Manitoba

Jim Carr to strike balance between battling cancer, being voice for Prairies

Winnipeg South member of Parliament Jim Carr says he will work to strike a balance between battling cancer and his newly appointed role as a special representative to the Prairies.

'I went ... and gave my victory speech and was then told to immediately check in to the emergency room': Carr

Jim Carr was named the federal government's special representative to the Prairies on Wednesday. (Sean Kilpatrick/The Canadian Press)

Winnipeg MP Jim Carr says he will work to strike a balance between battling cancer and his newly appointed role as the federal government's special representative to the Prairies.

Prime Minister Justin Trudeau named Carr to his inner circle Wednesday, but this time his role is outside of cabinet.

"I feel well, my energy level is right, but you have to strike a balance. I don't want to do too much," Carr told CBC News Thursday.

Carr was diagnosed with multiple myeloma, a type of blood cancer, the day after he was re-elected in his riding of Winnipeg South Centre on Oct. 21.

Carr served in cabinet as minister of international trade diversification before the election was called. He was minister of natural resources from 2015 to 2018.

The prime minister's minority government is paying extra attention to the West after the party was shut out of seats in Alberta and Saskatchewan in last month's election.

Two of Trudeau's top cabinet ministers, Saskatchewan's Ralph Goodale and Alberta's Amarjeet Sohi, lost their seats as Conservatives swept Saskatchewan and took every riding except one in Alberta, as well as much of Manitoba and B.C.

Carr's position is a new one, created to rebuild relations in Western Canada.

"I will be the prime minister's eyes and ears and voice in Manitoba, Saskatchewan and Alberta," he said.

"It'll be my job to communicate with the prime minister what I hear across those three provinces and convert that, with my colleagues, into policies that are best for the West, and therefore, good for Canada."

Carr sees it as an opportunity to build on his knowledge of the Prairies and use that for good.

"The West is a dynamic and vibrant region and much more than resources," he said.

"I have a lot of experience in the West, both as natural resources minister and minister of trade. I've spent virtually my whole life in Manitoba, with a little bit in B.C., and I feel a real affinity, so I feel like there's a bit of a head start there on boning up on the issues that are important: Energy, agriculture, trade, transportation."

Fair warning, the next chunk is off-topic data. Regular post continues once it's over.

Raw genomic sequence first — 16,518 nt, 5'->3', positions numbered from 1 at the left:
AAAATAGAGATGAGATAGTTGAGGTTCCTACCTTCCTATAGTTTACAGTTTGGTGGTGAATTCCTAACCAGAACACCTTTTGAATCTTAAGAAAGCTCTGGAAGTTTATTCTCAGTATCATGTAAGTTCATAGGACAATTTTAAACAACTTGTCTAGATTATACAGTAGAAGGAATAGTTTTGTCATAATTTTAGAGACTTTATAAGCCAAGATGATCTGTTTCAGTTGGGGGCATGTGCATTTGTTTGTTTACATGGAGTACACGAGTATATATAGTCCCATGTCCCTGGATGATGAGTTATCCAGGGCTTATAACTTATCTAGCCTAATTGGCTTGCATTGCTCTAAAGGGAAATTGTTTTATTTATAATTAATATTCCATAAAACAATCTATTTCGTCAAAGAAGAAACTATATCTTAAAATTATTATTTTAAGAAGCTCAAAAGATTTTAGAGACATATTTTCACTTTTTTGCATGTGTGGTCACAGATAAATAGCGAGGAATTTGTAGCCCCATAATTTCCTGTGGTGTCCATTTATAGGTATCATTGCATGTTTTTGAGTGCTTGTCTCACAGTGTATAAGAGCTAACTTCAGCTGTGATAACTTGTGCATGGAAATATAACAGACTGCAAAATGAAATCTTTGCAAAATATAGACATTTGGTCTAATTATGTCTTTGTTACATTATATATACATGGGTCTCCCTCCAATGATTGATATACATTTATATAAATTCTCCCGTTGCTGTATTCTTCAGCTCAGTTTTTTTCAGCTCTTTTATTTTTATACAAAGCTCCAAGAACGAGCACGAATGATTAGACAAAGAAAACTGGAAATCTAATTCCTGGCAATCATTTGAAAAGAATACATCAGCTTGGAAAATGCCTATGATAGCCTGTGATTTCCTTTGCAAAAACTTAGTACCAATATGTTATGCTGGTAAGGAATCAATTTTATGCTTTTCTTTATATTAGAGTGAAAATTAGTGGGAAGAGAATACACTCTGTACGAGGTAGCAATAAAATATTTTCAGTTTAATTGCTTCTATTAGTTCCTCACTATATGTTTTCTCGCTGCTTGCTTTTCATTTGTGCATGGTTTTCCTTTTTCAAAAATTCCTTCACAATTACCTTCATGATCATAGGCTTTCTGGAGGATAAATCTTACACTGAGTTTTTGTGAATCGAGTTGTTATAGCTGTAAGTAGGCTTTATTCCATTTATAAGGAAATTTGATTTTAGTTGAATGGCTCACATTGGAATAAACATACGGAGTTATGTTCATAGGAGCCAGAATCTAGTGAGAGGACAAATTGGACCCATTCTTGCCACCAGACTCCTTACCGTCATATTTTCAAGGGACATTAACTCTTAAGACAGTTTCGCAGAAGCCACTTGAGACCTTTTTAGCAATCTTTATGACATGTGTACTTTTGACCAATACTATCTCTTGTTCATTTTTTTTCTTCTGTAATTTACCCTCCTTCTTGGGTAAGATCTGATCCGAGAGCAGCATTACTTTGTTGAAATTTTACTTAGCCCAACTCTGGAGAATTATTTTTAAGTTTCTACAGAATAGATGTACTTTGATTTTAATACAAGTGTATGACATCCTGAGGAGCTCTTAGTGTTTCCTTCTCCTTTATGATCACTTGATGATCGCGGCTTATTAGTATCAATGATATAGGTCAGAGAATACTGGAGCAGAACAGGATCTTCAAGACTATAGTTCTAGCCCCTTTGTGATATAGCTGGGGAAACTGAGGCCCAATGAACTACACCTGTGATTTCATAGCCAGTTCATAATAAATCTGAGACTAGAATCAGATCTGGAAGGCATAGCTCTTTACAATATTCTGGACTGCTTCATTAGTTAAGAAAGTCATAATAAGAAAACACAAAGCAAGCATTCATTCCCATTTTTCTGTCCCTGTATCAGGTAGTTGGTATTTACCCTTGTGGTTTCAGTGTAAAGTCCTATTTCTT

Cancer diagnosis

Carr said last month's election was a whirlwind.

"I went to the Caboto Centre and gave my victory speech and was then told to immediately check in to the emergency room at the Health Sciences Centre," he said.

"I went from the Caboto Centre to my house into my jeans to the hospital, and the very next day I was diagnosed with multiple myeloma and now I'm in treatment. Not a lot of time to savour the victory."

Jim Carr hugs a supporter at the Caboto Centre after his re-election on Oct. 21, the day before he was diagnosed with cancer. (Angela Johnston/CBC)

Carr said it's "sensible" that he was shuffled out of cabinet.

"It has to be a staged approach. I don't think it's in anybody's interest to take on more than my treatment schedule can accommodate," he said.

"This is a stimulating and important bit of work for the prime minister and the government that allows me to keep up my [treatment] schedule, which is, after all, the most important thing. We have to look after ourselves."

Carr plans to schedule his time efficiently and make use of support staff and resources at his fingertips to make sure he's healthy but doing his job.

"No one wants to go backwards; you want to go forward every day," he said. "And that means that there has to be a combination of work that's stimulating, treatment that's effective and friendships that I must say is overwhelming."

With files from Kim Kaschor and Julie Dupre

Comments

To encourage thoughtful and respectful conversations, first and last names will appear with each submission to CBC/Radio-Canada's online communities (except in children and youth-oriented communities). Pseudonyms will no longer be permitted.

By submitting a comment, you accept that CBC has the right to reproduce and publish that comment in whole or in part, in any manner CBC chooses. Please note that CBC does not endorse the opinions expressed in comments. Comments on this story are moderated according to our Submission Guidelines. Comments are welcome while open. We reserve the right to close comments at any time.

Become a CBC Member

Join the conversationCreate account

Already have an account?

now